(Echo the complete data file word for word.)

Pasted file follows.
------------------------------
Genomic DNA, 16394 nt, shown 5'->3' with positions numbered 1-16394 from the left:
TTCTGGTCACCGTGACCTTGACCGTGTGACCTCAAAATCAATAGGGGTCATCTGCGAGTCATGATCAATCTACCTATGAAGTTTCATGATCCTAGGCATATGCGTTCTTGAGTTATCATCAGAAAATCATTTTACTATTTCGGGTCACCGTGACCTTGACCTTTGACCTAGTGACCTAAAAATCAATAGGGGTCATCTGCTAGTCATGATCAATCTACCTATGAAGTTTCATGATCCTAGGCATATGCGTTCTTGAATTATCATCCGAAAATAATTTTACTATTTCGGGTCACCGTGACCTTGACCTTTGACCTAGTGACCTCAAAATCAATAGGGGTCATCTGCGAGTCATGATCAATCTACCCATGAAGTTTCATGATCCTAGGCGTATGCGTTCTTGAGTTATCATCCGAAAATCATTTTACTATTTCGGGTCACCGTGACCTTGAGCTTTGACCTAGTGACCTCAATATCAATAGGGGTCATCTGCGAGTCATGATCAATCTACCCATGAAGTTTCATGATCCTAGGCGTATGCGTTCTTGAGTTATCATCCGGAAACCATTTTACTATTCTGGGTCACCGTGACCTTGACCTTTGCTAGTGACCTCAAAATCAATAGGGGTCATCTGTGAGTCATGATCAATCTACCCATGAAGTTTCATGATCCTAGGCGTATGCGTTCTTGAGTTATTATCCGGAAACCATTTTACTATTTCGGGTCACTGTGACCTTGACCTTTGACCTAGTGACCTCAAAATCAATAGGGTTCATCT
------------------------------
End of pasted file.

Genomic DNA, 16394 nt, shown 5'->3' with positions numbered 1-16394 from the left:
TTCTGGTCACCGTGACCTTGACCGTGTGACCTCAAAATCAATAGGGGTCATCTGCGAGTCATGATCAATCTACCTATGAAGTTTCATGATCCTAGGCATATGCGTTCTTGAGTTATCATCAGAAAATCATTTTACTATTTCGGGTCACCGTGACCTTGACCTTTGACCTAGTGACCTAAAAATCAATAGGGGTCATCTGCTAGTCATGATCAATCTACCTATGAAGTTTCATGATCCTAGGCATATGCGTTCTTGAATTATCATCCGAAAATAATTTTACTATTTCGGGTCACCGTGACCTTGACCTTTGACCTAGTGACCTCAAAATCAATAGGGGTCATCTGCGAGTCATGATCAATCTACCCATGAAGTTTCATGATCCTAGGCGTATGCGTTCTTGAGTTATCATCCGAAAATCATTTTACTATTTCGGGTCACCGTGACCTTGAGCTTTGACCTAGTGACCTCAATATCAATAGGGGTCATCTGCGAGTCATGATCAATCTACCCATGAAGTTTCATGATCCTAGGCGTATGCGTTCTTGAGTTATCATCCGGAAACCATTTTACTATTCTGGGTCACCGTGACCTTGACCTTTGCTAGTGACCTCAAAATCAATAGGGGTCATCTGTGAGTCATGATCAATCTACCCATGAAGTTTCATGATCCTAGGCGTATGCGTTCTTGAGTTATTATCCGGAAACCATTTTACTATTTCGGGTCACTGTGACCTTGACCTTTGACCTAGTGACCTCAAAATCAATAGGGTTCATCT